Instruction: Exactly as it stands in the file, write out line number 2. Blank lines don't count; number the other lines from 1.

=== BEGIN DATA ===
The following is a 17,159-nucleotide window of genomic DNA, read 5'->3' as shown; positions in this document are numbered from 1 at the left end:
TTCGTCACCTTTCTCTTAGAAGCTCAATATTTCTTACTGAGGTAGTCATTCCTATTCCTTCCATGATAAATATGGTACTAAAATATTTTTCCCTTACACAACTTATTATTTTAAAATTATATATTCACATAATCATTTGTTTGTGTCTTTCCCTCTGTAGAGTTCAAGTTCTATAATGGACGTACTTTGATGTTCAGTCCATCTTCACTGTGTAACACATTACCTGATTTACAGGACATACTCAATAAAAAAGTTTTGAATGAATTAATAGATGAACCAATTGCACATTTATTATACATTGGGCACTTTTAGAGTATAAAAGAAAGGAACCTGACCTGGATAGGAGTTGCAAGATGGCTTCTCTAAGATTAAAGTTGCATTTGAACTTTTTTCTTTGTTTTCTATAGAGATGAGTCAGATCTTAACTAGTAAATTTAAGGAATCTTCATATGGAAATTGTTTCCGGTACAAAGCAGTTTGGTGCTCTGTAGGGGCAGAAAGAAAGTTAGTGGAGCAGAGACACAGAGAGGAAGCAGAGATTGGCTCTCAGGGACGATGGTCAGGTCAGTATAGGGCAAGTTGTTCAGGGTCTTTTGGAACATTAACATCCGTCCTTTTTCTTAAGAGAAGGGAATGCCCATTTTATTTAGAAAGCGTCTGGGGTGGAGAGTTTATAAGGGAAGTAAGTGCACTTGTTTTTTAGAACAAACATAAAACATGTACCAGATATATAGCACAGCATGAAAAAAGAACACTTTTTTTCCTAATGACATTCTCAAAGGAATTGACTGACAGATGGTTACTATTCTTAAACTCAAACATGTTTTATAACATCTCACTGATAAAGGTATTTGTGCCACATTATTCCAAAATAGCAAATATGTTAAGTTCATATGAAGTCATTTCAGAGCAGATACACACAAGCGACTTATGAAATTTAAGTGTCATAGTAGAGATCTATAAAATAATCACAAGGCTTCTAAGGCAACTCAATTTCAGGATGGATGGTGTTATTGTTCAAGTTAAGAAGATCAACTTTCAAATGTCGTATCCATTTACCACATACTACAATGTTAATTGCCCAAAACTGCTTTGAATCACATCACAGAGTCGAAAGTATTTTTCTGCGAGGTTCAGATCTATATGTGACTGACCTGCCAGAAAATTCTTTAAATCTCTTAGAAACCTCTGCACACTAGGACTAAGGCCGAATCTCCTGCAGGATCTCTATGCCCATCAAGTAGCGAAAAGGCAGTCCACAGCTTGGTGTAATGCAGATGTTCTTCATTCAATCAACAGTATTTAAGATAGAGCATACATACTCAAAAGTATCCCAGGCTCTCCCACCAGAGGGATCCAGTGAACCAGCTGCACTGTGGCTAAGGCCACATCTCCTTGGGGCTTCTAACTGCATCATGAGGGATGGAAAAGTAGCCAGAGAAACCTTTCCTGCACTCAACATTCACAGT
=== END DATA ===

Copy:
TTCGTCACCTTTCTCTTAGAAGCTCAATATTTCTTACTGAGGTAGTCATTCCTATTCCTTCCATGATAAATATGGTACTAAAATATTTTTCCCTTACACAACTTATTATTTTAAAATTATATATTCACATAATCATTTGTTTGTGTCTTTCCCTCTGTAGAGTTCAAGTTCTATAATGGACGTACTTTGATGTTCAGTCCATCTTCACTGTGTAACACATTACCTGATTTACAGGACATACTCAATAAAAAAGTTTTGAATGAATTAATAGATGAACCAATTGCACATTTATTATACATTGGGCACTTTTAGAGTATAAAAGAAAGGAACCTGACCTGGATAGGAGTTGCAAGATGGCTTCTCTAAGATTAAAGTTGCATTTGAACTTTTTTCTTTGTTTTCTATAGAGATGAGTCAGATCTTAACTAGTAAATTTAAGGAATCTTCATATGGAAATTGTTTCCGGTACAAAGCAGTTTGGTGCTCTGTAGGGGCAGAAAGAAAGTTAGTGGAGCAGAGACACAGAGAGGAAGCAGAGATTGGCTCTCAGGGACGATGGTCAGGTCAGTATAGGGCAAGTTGTTCAGGGTCTTTTGGAACATTAACATCCGTCCTTTTTCTTAAGAGAAGGGAATGCCCATTTTATTTAGAAAGCGTCTGGGGTGGAGAGTTTATAAGGGAAGTAAGTGCACTTGTTTTTTAGAACAAACATAAAACATGTACCAGATATATAGCACAGCATGAAAAAAGAACACTTTTTTTCCTAATGACATTCTCAAAGGAATTGACTGACAGATGGTTACTATTCTTAAACTCAAACATGTTTTATAACATCTCACTGATAAAGGTATTTGTGCCACATTATTCCAAAATAGCAAATATGTTAAGTTCATATGAAGTCATTTCAGAGCAGATACACACAAGCGACTTATGAAATTTAAGTGTCATAGTAGAGATCTATAAAATAATCACAAGGCTTCTAAGGCAACTCAATTTCAGGATGGATGGTGTTATTGTTCAAGTTAAGAAGATCAACTTTCAAATGTCGTATCCATTTACCACATACTACAATGTTAATTGCCCAAAACTGCTTTGAATCACATCACAGAGTCGAAAGTATTTTTCTGCGAGGTTCAGATCTATATGTGACTGACCTGCCAGAAAATTCTTTAAATCTCTTAGAAACCTCTGCACACTAGGACTAAGGCCGAATCTCCTGCAGGATCTCTATGCCCATCAAGTAGCGAAAAGGCAGTCCACAGCTTGGTGTAATGCAGATGTTCTTCATTCAATCAACAGTATTTAAGATAGAGCATACATACTCAAAAGTATCCCAGGCTCTCCCACCAGAGGGATCCAGTGAACCAGCTGCACTGTGGCTAAGGCCACATCTCCTTGGGGCTTCTAACTGCATCATGAGGGATGGAAAAGTAGCCAGAGAAACCTTTCCTGCACTCAACATTCACAGT